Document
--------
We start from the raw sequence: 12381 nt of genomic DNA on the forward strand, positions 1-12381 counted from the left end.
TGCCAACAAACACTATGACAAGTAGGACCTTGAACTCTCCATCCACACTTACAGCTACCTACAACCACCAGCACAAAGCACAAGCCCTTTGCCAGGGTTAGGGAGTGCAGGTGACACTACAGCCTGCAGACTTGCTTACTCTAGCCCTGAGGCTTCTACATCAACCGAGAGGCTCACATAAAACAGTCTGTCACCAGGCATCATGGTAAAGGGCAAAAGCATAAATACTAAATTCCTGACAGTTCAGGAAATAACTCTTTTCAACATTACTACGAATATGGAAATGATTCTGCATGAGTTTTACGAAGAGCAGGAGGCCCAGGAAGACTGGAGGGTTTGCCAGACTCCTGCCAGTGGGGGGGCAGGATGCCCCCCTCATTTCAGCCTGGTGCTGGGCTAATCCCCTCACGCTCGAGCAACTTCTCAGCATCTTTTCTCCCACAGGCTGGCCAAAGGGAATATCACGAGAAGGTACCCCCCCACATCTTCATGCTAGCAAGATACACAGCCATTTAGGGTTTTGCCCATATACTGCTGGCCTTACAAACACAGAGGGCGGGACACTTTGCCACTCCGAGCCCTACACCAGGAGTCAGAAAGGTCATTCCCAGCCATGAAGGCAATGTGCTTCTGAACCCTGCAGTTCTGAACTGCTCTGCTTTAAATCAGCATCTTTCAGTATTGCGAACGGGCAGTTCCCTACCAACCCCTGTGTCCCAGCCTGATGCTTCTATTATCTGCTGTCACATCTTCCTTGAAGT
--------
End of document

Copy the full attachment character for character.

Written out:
We start from the raw sequence: 12381 nt of genomic DNA on the forward strand, positions 1-12381 counted from the left end.
TGCCAACAAACACTATGACAAGTAGGACCTTGAACTCTCCATCCACACTTACAGCTACCTACAACCACCAGCACAAAGCACAAGCCCTTTGCCAGGGTTAGGGAGTGCAGGTGACACTACAGCCTGCAGACTTGCTTACTCTAGCCCTGAGGCTTCTACATCAACCGAGAGGCTCACATAAAACAGTCTGTCACCAGGCATCATGGTAAAGGGCAAAAGCATAAATACTAAATTCCTGACAGTTCAGGAAATAACTCTTTTCAACATTACTACGAATATGGAAATGATTCTGCATGAGTTTTACGAAGAGCAGGAGGCCCAGGAAGACTGGAGGGTTTGCCAGACTCCTGCCAGTGGGGGGGCAGGATGCCCCCCTCATTTCAGCCTGGTGCTGGGCTAATCCCCTCACGCTCGAGCAACTTCTCAGCATCTTTTCTCCCACAGGCTGGCCAAAGGGAATATCACGAGAAGGTACCCCCCCACATCTTCATGCTAGCAAGATACACAGCCATTTAGGGTTTTGCCCATATACTGCTGGCCTTACAAACACAGAGGGCGGGACACTTTGCCACTCCGAGCCCTACACCAGGAGTCAGAAAGGTCATTCCCAGCCATGAAGGCAATGTGCTTCTGAACCCTGCAGTTCTGAACTGCTCTGCTTTAAATCAGCATCTTTCAGTATTGCGAACGGGCAGTTCCCTACCAACCCCTGTGTCCCAGCCTGATGCTTCTATTATCTGCTGTCACATCTTCCTTGAAGT